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February 2008 Archive (II of II)


In a follow-up question to the previous question about enforcing coaches to stay in their technical area and only convey tactical and positive messages (December 31, 2007), how does a referee go about warning the coach? Stopping play to do so draws attention to the situation and hinders the flow. But how can a referee keep one eye on the game and properly inform the coach that his behavior is inappropriate? However, if the coach has been warned and his behavior persists, stopping play would be appropriate to expel him from the game, correct? Also, should assistant referees warn coaches or get the head referee's attention so the head ref can warn them?

Answer (February 20, 2008):
Unless the matter is particularly grave, the referee would usually wait until the next stoppage. However, if the situation is indeed grave -- as any case of abuse would be --then stopping the game and drawing attention to the matter is an excellent tool in and of itself. It sends a clear message that the referee is serious about the matter. In such cases, the referee would stop play with the ball in the possession of the abusive coach's team (if possible), advise the coach or other team official that this behavior is irresponsible and must stop if the coach or other team official wishes to remain in the vicinity of the field. If this warning is not effective, then another stoppage and the expulsion of the coach must follow. No cards, please, unless the rules of the competition require them. Also, do not engage in extended discussions when doing this in any circumstances: State the message and leave.



Is there any position paper and or guidance for local USSF youth recreation leagues allowing a player (u-10) with only one leg, use uses crutches to play soccer? Some referees, it seams will allow this, others will not.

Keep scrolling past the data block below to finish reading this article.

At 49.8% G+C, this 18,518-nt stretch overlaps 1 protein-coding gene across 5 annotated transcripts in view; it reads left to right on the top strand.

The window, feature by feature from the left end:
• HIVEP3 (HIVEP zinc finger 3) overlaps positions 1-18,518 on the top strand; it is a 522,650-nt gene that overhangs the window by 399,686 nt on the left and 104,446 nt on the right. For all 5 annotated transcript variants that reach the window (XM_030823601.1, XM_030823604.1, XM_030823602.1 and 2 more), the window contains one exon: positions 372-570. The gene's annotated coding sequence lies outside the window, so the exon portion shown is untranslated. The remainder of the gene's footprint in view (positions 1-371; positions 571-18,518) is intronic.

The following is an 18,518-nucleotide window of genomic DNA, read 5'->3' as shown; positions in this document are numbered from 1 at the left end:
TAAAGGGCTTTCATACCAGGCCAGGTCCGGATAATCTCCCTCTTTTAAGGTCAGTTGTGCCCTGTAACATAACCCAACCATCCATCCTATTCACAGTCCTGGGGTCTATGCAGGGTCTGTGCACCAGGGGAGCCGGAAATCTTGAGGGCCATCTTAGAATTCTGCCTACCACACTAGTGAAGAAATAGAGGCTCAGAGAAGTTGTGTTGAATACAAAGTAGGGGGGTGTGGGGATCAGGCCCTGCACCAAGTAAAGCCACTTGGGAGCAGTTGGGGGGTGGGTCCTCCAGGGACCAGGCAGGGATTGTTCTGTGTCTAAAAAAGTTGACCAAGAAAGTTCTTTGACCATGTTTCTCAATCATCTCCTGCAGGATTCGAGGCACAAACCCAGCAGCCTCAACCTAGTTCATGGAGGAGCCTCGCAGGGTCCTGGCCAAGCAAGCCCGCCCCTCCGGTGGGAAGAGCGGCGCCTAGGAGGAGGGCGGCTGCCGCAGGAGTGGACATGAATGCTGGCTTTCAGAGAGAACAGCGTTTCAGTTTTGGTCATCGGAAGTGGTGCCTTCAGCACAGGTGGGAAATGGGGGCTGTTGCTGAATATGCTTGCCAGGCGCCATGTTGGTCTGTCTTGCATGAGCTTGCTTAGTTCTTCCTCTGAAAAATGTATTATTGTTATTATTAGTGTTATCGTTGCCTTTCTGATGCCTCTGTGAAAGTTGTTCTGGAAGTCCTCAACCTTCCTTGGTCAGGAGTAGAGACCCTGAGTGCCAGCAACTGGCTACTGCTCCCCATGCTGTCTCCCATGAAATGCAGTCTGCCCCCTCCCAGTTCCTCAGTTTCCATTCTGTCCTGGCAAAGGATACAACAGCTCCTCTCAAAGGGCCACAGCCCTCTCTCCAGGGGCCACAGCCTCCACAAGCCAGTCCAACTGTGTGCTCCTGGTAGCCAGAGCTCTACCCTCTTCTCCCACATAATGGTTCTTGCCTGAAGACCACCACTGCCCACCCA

While not USSF, recently a high school player in Pennsylvania was allowed to play using crutches.

Answer (February 14, 2008):
Beyond the most recent USSF position paper on non-compulsory equipment (appended at the bottom of this answer), we are not aware of any further guidance from individual states or leagues. If a state association allows a child (or adult) to register on a team, knowing that he or she needs crutches, then the position paper applies. The state cannot make the determination based on how the equipment may be used or abused. If it proves to be unsafe for the player and/or others, then the person can be removed from the game. If the person uses the crutches to seek an unfair advantage, then it is dealt with within the Laws of the Game. Your state association may need to put its position in writing and to satisfy themselves that the parents have signed a liability waiver, but other than that, the onus should fall on the teams that place these players on their roster. The referee has the right to determine unsafe equipment, but it must be done in accordance with the position paper.

We cannot use a precedent set in a high school game, as those games are not played under the aegis of the U. S. Soccer Federation nor in accordance with the Laws of the Game.

From the U.S. Soccer Communications Center -- Sept. 4, 2003


Subject: Players Wearing Non-Compulsory Equipment

Date: September 3, 2003

On August 25, 2003, FIFA issued Circular #863, regarding the legality of players wearing non-compulsory equipment.

FIFA notes that, under the "Powers and Duties" of the referee in Law 5 -- The Referee, he or she has the authority to ensure that the players' equipment meets the requirements of Law 4, which states that a player must not wear anything that is dangerous.

Modern protective equipment such as headgear, facemasks, knee and arm protectors made of soft, lightweight, padded material are not considered dangerous and are therefore permitted.

FIFA also wishes to strongly endorse the statement on the use of sports spectacles made by the International F.A. Board on March 10, 2001, and subsequently in FIFA Circular #750, dated April 10, 2001. New technology has made sports spectacles much safer, both for the player himself or herself and for other players. This applies particularly to younger players.

Referees are expected to take full account of this fact and it would be considered extremely unusual for a referee to prevent a player taking part in a match because he or she was wearing modern sports spectacles.

Referees are reminded of the following points which can assist in guiding their decisions on this matter:
- Look to the applicable rules of the competition authority.
- Inspect the equipment.
- Focus on the equipment itself - not how it might be improperly used, or whether it actually protects the player.
- Remember that the referee is the final word on whether equipment is dangerous.